Class will incorporate curriculum
The new class, which is scheduled to start in March, could be the most diverse in APD’s history, following a concerted effort to make sure the force reflects Austin’s diverse population.
The race/ethnicity of applicants are 38% Hispanic, 36% White, 18% Black and 4% Asian/Pacific Islander.
It means that Black and Hispanic applicants in the current pool exceed the proportions who live in Austin as reported in the 2020 Census.
While the 144th Academy class was, at the time, the most diverse cadet class ever, the current applicant pool for the 145th is even more diverse, with Black representation 24% greater than last year, Hispanic 10% greater and Asian/Pacific Islander 50% greater.
“The 144th academy class was the most diverse class we have ever had in our history, and I'm pleased to announce that the 145th is on track to be even more diverse,” said APD Chief Joseph Chacon. “With almost a thousand applicants for the 145th, we would hope to field a class of between 60 and 80 cadets.”
“Increasing recruitment and hiring for individuals who represent the diversity of Austin is a key goal for us, and APD has made important strides,” said Rey Arellano, Assistant City Manager (ACM) for Safety. “The increased diversity in the 145th applicant pool is encouraging and represents
The new cadet class will also incorporate
Changes to the academy’s curriculum form part of the City’s overall effort to
In an update to Austin City Council during Tuesday’s Work Session, which followed a memo issued last Friday, it was announced that 27 of Kroll’s short-term and long-term recommendations had been completed and verified. A further six were in progress and one was under consideration. Changes will continue to be made in preparation for the 145th class and throughout future cadet classes.
Completed reforms included:
- The creation of an internal curriculum review committee aimed at incorporating diversity, equity and inclusion into all aspects of training and ensuring training emphasizes the ethical responsibilities of policing and a sensitivity to community concerns.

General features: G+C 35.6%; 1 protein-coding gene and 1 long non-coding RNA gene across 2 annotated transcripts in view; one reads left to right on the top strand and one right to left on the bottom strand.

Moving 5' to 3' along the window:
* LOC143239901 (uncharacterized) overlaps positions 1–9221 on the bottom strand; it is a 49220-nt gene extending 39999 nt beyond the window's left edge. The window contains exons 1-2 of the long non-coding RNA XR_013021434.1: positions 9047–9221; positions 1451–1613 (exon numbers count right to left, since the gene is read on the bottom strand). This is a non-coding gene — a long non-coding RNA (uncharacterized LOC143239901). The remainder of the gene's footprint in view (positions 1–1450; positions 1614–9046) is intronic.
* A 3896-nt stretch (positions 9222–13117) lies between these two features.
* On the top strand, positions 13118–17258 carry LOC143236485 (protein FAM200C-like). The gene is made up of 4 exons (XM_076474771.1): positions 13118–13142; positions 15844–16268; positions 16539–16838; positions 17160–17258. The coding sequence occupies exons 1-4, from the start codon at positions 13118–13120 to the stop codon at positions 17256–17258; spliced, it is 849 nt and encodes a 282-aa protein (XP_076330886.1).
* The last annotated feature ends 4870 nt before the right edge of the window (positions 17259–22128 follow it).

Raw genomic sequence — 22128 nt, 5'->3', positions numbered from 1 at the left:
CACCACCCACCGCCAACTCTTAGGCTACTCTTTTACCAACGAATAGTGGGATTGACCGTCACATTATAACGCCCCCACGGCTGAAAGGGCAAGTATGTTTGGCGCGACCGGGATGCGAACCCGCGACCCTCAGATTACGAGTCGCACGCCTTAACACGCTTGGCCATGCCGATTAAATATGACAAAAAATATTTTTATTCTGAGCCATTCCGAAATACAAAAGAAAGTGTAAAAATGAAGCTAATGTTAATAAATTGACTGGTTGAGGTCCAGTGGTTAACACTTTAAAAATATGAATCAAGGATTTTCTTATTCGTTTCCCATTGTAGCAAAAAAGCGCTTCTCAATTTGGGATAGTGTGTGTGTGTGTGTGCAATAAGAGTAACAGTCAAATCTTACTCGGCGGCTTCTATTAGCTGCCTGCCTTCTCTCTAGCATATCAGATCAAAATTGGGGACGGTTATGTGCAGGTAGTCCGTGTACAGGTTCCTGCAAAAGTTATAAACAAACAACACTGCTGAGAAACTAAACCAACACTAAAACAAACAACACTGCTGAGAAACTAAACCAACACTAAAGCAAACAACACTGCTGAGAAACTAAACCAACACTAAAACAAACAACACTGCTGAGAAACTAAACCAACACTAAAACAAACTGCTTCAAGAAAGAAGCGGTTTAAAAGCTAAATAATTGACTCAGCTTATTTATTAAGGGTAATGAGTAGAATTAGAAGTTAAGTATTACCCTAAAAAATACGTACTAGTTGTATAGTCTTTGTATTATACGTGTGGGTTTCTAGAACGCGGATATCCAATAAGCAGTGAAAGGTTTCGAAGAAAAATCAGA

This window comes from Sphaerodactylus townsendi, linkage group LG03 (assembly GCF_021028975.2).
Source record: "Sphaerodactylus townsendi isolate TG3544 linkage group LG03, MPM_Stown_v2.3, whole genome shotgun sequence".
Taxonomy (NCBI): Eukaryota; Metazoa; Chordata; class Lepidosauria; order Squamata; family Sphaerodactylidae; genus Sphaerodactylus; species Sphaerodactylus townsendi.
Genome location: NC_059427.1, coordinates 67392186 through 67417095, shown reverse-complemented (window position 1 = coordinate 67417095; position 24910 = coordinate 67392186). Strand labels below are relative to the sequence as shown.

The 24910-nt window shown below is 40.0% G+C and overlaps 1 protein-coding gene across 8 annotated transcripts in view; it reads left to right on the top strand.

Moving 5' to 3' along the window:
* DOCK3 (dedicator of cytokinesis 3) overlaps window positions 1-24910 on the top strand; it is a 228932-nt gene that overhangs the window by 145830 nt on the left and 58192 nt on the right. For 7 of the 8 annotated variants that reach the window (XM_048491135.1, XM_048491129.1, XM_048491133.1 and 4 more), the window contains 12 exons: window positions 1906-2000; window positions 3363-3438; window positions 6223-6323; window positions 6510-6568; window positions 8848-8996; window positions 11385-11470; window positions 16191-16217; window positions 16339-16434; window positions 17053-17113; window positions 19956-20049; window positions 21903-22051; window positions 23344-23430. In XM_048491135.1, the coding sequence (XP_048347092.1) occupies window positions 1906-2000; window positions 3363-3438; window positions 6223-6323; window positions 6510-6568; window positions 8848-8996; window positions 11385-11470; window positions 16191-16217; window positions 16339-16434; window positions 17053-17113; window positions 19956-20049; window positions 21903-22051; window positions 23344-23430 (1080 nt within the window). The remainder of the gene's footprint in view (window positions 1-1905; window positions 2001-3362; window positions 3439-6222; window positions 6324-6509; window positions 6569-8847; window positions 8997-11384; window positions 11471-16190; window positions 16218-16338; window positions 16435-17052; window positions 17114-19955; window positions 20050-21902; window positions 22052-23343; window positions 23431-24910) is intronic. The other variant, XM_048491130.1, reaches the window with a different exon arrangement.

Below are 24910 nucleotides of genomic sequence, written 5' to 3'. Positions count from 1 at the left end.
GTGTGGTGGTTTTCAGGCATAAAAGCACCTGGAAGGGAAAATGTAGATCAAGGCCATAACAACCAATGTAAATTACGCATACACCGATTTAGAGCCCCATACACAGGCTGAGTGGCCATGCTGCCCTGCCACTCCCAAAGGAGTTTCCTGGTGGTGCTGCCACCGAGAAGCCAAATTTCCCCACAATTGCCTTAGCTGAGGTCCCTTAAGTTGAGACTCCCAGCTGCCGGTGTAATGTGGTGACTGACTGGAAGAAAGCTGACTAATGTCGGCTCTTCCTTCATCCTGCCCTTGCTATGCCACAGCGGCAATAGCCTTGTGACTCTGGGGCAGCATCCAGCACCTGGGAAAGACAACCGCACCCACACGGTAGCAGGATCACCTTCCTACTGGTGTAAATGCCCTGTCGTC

- The adoption of a defensive tactics program early in the Academy that teaches cadets proper defensive tactics before they are tested in aggressive hands-on scenarios.
- Proactive outreach to community leaders who can present community perspectives and concerns about public safety as part of Academy training and community engagement programming.
- A requirement for effective de-escalation training as part of mandatory in-service ‘refresher’
training every two years.
- The development of an intentional strategy to further enhance the long-term diversity of Academy staff, including at the Instructor level.
“I’m very proud of the work done by our academy staff to get us to this point,” said Chief Chacon. “It was a very heavy lift because we had been doing things the same way for so long, and we’re asking them to do things differently, and in many cases to do them much better.”
The reformed police academy is just one part of the City’s efforts to reimagine public safety, and commitment to change within APD is reflected in areas beyond the academy.
Last month the City released the second part (Phase B) of a separate study by Kroll into the impact of racism, discrimination, bigotry, and bias on APD culture, policies, and practices.
ACM Arellano said at the time that the report was “an important milestone in our on-going effort to reimagine public safety in Austin”.